By Charles Lane
Sunday, October 18, 2009
The New York Times reports that a schoolteacher in Colorado recently got talked into buying a $134,000 fixer-upper with only 3.5 percent down. To afford that smidgen of equity, she liquidated her retirement savings. The bank rolled closing costs into the loan in return for a higher interest rate. Her monthly cost is 50 percent of her take-home pay. Happy for now, she may be a pink slip away from foreclosure and financial ruin.
Somebody, quick, call the government! The predatory lenders are back! Oh, wait: The U.S. government is supporting this transaction. The Federal Housing Administration made the loan possible by promising to pay it off if the teacher can't.
Now you know why many housing experts, including the FHA's own inspector general, are fretting that the agency may be headed for a taxpayer bailout. The only remaining major source of middle-class mortgage liquidity, the FHA has increased its insurance portfolio from $323 billion in 2006 to $695 billion today -- with the inevitable inclusion of some apparent clunker loans like the one in the Times story. Its default rate is 7.8 percent, up from 5.6 percent a year ago. Its capital reserves are below the statutory minimum, which is 2 percent of its portfolio.
Actually, concern about an FHA collapse is slightly misplaced. To be sure, it might happen. The agency, which pays for losses out of the insurance premiums it collects, says it's tightening controls and can withstand anything short of a severe double-dip recession. Let's hope it is right -- and that the business cycle cooperates. The real point, though, is what FHA's predicament suggests about the broader exhaustion of U.S. housing policy.
For decades, the U.S. government has subsidized homeownership -- via FHA insurance, the mortgage interest deduction, Fannie Mae and Freddie Mac, and many other programs. The resulting overinvestment in residential real estate is a major cause of the current crisis. Yet, in trying to cope with the crisis, Washington is pouring on more housing subsidies, thus deepening the federal commitment to the old strategy and making it harder to move to a new one.
Don't get me wrong: By encouraging thrift, self-reliance and neighborliness, individual homeownership can benefit society. Government support was, therefore, a wise investment. But homeownership is not for everyone -- it can't be. Transient young people don't need or want mortgages and maintenance; ditto the frail elderly. More broadly, there are some people who just can't afford it.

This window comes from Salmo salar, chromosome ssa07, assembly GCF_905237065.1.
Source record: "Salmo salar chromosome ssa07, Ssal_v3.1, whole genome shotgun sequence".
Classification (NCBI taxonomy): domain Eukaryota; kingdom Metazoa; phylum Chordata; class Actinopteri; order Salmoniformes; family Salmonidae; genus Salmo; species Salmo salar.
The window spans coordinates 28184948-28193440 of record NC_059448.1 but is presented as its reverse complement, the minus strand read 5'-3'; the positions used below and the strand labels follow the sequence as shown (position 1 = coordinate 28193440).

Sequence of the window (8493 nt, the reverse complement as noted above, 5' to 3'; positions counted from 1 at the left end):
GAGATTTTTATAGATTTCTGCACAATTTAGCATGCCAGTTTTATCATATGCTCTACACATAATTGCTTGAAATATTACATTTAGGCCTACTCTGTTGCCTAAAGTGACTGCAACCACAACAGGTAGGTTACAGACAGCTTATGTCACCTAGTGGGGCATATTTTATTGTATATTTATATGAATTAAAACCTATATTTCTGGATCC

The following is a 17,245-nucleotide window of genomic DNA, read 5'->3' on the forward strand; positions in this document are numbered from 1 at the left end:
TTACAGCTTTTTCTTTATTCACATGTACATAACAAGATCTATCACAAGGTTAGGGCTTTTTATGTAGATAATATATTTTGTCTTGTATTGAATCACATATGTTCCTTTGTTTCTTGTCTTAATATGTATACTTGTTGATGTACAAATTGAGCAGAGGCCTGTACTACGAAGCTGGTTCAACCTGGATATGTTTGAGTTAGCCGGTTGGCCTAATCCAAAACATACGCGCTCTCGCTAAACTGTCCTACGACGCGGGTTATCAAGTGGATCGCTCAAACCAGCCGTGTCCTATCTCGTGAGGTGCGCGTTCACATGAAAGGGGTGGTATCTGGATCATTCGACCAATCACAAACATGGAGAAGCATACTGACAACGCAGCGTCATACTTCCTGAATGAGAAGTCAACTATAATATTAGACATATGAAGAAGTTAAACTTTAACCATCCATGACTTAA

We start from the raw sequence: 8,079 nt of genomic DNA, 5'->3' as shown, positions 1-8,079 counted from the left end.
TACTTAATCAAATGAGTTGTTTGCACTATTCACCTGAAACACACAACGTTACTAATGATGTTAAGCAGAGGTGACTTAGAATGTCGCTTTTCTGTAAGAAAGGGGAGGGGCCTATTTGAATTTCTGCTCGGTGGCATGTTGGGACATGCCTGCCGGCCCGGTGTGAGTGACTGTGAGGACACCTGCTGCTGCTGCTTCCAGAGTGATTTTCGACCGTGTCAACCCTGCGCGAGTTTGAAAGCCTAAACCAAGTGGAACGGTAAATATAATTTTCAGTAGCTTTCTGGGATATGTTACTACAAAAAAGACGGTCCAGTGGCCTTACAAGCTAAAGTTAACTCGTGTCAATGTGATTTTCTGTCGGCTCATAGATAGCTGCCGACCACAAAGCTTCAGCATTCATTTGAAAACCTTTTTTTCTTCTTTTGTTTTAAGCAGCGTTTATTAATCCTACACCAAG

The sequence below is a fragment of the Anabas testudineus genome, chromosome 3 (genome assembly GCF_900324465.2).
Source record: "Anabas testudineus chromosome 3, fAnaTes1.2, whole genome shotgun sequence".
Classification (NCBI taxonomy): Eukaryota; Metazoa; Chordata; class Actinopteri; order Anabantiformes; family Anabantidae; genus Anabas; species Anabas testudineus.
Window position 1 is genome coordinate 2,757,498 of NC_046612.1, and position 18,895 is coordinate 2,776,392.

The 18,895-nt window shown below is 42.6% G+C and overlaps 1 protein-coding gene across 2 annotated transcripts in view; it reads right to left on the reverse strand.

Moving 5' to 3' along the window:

Yet politicians of both parties have pretended otherwise. As of 1993, the homeownership rate was a healthy 64 percent of all households. President Clinton, though, decreed that it should set a new record by the year 2000; he ordered the FHA, Fannie and Freddie, and the rest of the government to make it happen. Clinton hit his goal, only to be topped under the Bush administration's "ownership society," when the rate peaked at 69.2 percent.
As we all know, these gains proved unsustainable: Many unqualified buyers got mortgages and lost their homes when prices, inevitably, came back down to earth. In that sense, excessive support for homeownership actually harmed intended beneficiaries and destroyed neighborhoods.
Today, the homeownership rate is 67.4 percent and falling. Government policy, including FHA insurance, the quasi-nationalization of Fannie and Freddie, and the Federal Reserve's massive purchases of mortgage-backed securities, is intended to slow this decline. The thinking is that housing prices were being driven down by panic and that the government had to step in lest the nation's main source of household wealth be swept away.
With luck, these improvisations will work. Even if they do, the price will be high. Take just one policy measure, the $8,000 tax credit for new homebuyers, which Congress might soon extend. According to a recent article by Ted Gayer of the Brookings Institution, it would cost the government about $15 billion, or about $43,000 per additional home sale.
And the federal taxpayer, the ultimate guarantor of trillions of dollars in mortgages, will emerge from the crisis deeply enmeshed in an asset category that, recent experience has shown, carries considerably more risk than was once commonly believed.
The interest groups that feed on federal housing policy will resist tooth and nail, but the country needs a fundamental change in strategy -- one that reflects the lessons of this crisis. Government should be much more cautious about taking on mortgage risk or encouraging individuals to do so. Instead of glorifying homeownership and showering it with subsidies, government should strive for a more level playing field between owning and renting.
As it happens, renting is what the Colorado teacher was doing -- before she spent her nest egg on a down payment. There was no shame in being a tenant, and there was a whole lot more financial safety.